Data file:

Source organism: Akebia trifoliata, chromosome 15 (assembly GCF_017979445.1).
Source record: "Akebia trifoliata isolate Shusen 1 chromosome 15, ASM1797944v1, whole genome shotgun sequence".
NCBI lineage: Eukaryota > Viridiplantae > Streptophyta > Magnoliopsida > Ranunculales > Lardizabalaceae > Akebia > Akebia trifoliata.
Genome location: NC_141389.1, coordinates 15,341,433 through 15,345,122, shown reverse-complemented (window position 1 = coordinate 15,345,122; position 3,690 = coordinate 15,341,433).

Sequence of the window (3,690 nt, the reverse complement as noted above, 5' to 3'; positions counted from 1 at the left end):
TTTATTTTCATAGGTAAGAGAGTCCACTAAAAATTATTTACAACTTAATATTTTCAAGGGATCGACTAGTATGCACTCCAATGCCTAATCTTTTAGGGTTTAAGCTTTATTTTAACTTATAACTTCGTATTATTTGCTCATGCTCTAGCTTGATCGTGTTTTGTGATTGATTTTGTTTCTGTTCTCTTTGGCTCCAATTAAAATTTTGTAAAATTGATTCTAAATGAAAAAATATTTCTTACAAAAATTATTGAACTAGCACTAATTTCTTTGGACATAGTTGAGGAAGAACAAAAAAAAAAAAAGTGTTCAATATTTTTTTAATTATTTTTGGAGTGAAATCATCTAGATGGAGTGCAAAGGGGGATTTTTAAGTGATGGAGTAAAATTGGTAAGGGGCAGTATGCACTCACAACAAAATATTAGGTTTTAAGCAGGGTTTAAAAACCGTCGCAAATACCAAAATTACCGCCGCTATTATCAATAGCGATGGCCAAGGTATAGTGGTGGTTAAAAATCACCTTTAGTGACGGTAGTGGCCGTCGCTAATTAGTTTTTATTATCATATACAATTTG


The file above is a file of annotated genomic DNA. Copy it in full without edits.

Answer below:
Source organism: Akebia trifoliata, chromosome 15 (assembly GCF_017979445.1).
Source record: "Akebia trifoliata isolate Shusen 1 chromosome 15, ASM1797944v1, whole genome shotgun sequence".
NCBI lineage: Eukaryota > Viridiplantae > Streptophyta > Magnoliopsida > Ranunculales > Lardizabalaceae > Akebia > Akebia trifoliata.
Genome location: NC_141389.1, coordinates 15,341,433 through 15,345,122, shown reverse-complemented (window position 1 = coordinate 15,345,122; position 3,690 = coordinate 15,341,433).

Sequence of the window (3,690 nt, the reverse complement as noted above, 5' to 3'; positions counted from 1 at the left end):
TTTATTTTCATAGGTAAGAGAGTCCACTAAAAATTATTTACAACTTAATATTTTCAAGGGATCGACTAGTATGCACTCCAATGCCTAATCTTTTAGGGTTTAAGCTTTATTTTAACTTATAACTTCGTATTATTTGCTCATGCTCTAGCTTGATCGTGTTTTGTGATTGATTTTGTTTCTGTTCTCTTTGGCTCCAATTAAAATTTTGTAAAATTGATTCTAAATGAAAAAATATTTCTTACAAAAATTATTGAACTAGCACTAATTTCTTTGGACATAGTTGAGGAAGAACAAAAAAAAAAAAAGTGTTCAATATTTTTTTAATTATTTTTGGAGTGAAATCATCTAGATGGAGTGCAAAGGGGGATTTTTAAGTGATGGAGTAAAATTGGTAAGGGGCAGTATGCACTCACAACAAAATATTAGGTTTTAAGCAGGGTTTAAAAACCGTCGCAAATACCAAAATTACCGCCGCTATTATCAATAGCGATGGCCAAGGTATAGTGGTGGTTAAAAATCACCTTTAGTGACGGTAGTGGCCGTCGCTAATTAGTTTTTATTATCATATACAATTTG